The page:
The best books for historians who wish they were anthropologists

The Books I Picked & Why

Barracoon: The Story of the Last "Black Cargo"

By Zora Neale Hurston

Barracoon: The Story of the Last "Black Cargo"

Why this book?

In addition to being an extraordinary novelist, Harlem Renaissance luminary Zora Neale Hurston was also an ethnographer, anthropologist, and folklorist. During her PhD studies at Columbia University, she traveled to Alabama to meet a man named Cudjo Lewis, then believed to be the last survivor of the Atlantic slave trade. Barracoon captures their conversations. Mr. Lewis recalls in crystalline detail life in his home village in West Africa before he was captured and brutally forced to voyage across the Middle Passage, never to see his homeland again. He tells Hurston of his harrowing arrival on these shores, about all his memories, and about his enslavement, how it ended, and his life after. Mr. Lewis, whom Hurston refers to by his original name, Kossula, is an extraordinary storyteller, and his words open up a whole way of understanding core aspects of American history. But Hurston captured in Barracoon the details of life in a way that only an ethnographer (or novelist) could, and these details, in turn, illuminate whole worlds.


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Everything Was Forever, Until It Was No More: The Last Soviet Generation

By Alexei Yurchak

Everything Was Forever, Until It Was No More: The Last Soviet Generation

Why this book?

Alexei Yurchak was part of the last Soviet generation—the last citizens born in the USSR who also lived through its collapse as adults. As the title suggests, Everything Was Forever Until It Was No More is a profound and poetic work about truth and what we come to accept as real. Yurchak wants to explain the paradox that, while Soviet people knew by the 1970s that their government was telling them almost nothing but untruths, they were still shocked to their core by their country’s demise. What I loved most about the book was Yurchak’s descriptions of ordinary life among his generation (their intriguing taste for the operatic qualities of metal, the elaborate public pranks they staged, the way they treated life like performance art). With pathos and humor in equal measure, Everything Was Forever Until It Was No More paints a brilliant portrait of a world that millions of people called home, but which, one day, all of a sudden, simply and inexplicably vanished.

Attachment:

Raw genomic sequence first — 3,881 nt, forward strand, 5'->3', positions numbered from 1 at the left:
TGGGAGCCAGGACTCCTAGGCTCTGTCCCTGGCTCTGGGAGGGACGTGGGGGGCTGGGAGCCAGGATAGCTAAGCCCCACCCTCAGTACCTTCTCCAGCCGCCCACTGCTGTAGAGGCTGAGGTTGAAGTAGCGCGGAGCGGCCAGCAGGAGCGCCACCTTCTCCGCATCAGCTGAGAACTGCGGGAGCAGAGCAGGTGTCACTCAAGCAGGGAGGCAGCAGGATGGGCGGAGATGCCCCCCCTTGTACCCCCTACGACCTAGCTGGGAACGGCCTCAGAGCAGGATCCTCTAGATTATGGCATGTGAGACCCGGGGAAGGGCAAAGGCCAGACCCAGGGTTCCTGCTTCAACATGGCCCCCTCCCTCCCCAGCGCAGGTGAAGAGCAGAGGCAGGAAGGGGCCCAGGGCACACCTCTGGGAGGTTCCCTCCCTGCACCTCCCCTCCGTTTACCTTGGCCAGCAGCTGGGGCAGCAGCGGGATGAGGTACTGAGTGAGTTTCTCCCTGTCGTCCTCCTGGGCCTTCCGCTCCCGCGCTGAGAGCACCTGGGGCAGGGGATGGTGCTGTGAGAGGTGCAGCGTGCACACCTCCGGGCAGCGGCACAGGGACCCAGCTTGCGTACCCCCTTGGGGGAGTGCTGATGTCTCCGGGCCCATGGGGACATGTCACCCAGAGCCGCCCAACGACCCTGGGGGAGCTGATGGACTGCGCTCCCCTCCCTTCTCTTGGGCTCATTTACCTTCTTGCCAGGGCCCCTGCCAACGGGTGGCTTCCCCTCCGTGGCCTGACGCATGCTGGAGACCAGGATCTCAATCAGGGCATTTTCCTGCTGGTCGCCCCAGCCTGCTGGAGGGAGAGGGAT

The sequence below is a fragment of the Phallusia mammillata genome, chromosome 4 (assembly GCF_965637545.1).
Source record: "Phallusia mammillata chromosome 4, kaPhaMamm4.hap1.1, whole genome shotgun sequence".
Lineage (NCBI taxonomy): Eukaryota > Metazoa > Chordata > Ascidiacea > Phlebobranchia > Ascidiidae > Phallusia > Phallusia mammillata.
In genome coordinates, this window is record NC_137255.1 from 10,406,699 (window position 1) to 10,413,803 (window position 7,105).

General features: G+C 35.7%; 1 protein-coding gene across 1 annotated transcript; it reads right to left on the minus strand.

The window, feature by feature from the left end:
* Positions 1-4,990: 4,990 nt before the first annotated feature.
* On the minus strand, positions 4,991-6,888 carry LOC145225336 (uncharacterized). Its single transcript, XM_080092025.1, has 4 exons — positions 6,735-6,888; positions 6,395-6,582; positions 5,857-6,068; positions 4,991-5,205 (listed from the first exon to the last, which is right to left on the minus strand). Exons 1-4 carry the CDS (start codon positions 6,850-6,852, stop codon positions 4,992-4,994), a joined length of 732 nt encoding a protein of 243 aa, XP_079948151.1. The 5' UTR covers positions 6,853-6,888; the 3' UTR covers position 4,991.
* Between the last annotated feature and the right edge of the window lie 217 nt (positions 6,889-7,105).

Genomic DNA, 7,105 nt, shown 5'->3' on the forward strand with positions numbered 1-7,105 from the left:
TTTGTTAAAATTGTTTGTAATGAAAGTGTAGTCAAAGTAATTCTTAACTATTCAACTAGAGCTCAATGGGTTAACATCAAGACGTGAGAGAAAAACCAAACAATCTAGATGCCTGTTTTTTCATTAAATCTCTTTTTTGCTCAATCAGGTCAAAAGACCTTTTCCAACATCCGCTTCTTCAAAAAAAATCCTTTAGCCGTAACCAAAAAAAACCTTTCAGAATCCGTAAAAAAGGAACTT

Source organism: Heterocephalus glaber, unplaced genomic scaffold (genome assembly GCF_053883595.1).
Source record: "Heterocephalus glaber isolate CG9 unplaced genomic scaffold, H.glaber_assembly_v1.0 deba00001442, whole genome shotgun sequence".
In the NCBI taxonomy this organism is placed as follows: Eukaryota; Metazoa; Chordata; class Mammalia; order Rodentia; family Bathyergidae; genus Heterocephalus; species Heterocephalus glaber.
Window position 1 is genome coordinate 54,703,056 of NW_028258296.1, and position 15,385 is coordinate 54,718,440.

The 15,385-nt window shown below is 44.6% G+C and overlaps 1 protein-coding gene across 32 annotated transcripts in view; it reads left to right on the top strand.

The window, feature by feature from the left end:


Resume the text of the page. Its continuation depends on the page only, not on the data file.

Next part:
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Reading the Holocaust

By Inga Clendinnen

Reading the Holocaust

Why this book?

A lot of Inga Clendinnen’s work dealt with what happens when two very different cultures and ways of making sense of things come into contact. In the subtitle of her book Aztecs: An Interpretation, she boldly asserted her method for approaching history. It is not merely a recitation of facts, it is an elucidation of those facts by an expert steeped in the knowledge of a particular past. Having written about the Maya and the Aztecs, Reading the Holocaust was a departure, topically, geographically, historically. What I found so extraordinary about the book was precisely Clendinnen’s decision to look anthropologically at staggering events historians had often written about in “functional” terms (who did what, when, and where). In so doing, she tried to offer insight into something unthinkable (what the perpetrators thought they were doing) and something unimaginable (what the victims experienced).


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The Anti-Witch

By Jeanne Favret-Saada, Matthew Carey

The Anti-Witch

Why this book?

The Anti-Witch is kind of a follow-up to Favret-Saada’s complex and brilliant Deadly Words, in which the author wrestled with the phenomenon of modern witchcraft beliefs in northern France’s Bocage region and tried to get inside the logic of those beliefs. I said modern witchcraft beliefs, because for me as a historian, what Favret-Saada contributed most to my understanding of this phenomenon lay in the way that she insisted on its historicity. That’s a historian’s way of saying that she did not treat witchcraft beliefs as “timeless relics” that some people weirdly “still” believe, but rather as an evolving set of practices and ways of thinking about how the world works, and the place of evil within it.


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Purity and Danger: An Analysis of Concepts of Pollution and Taboo

By Mary Douglas

Purity and Danger: An Analysis of Concepts of Pollution and Taboo

Why this book?

For me, the power of both history and anthropology as disciplines of knowledge is their shared capacity for taking a thing you thought you knew and showing you that you didn’t actually know anything about it at all—in fact, you didn’t even know what questions to ask about it. I would be seriously remiss in a list like this if I did not mention the book that first fascinated me, as a historian, with the anthropologist’s way of posing questions. In this towering classic of British social anthropology, Professor Douglas forces us completely to rethink something we actually never think about at all: dirt. But trust me, once you pose the question, “what is dirt?” you can never think about filth (and its structural counterpart, purity) in the same way again.


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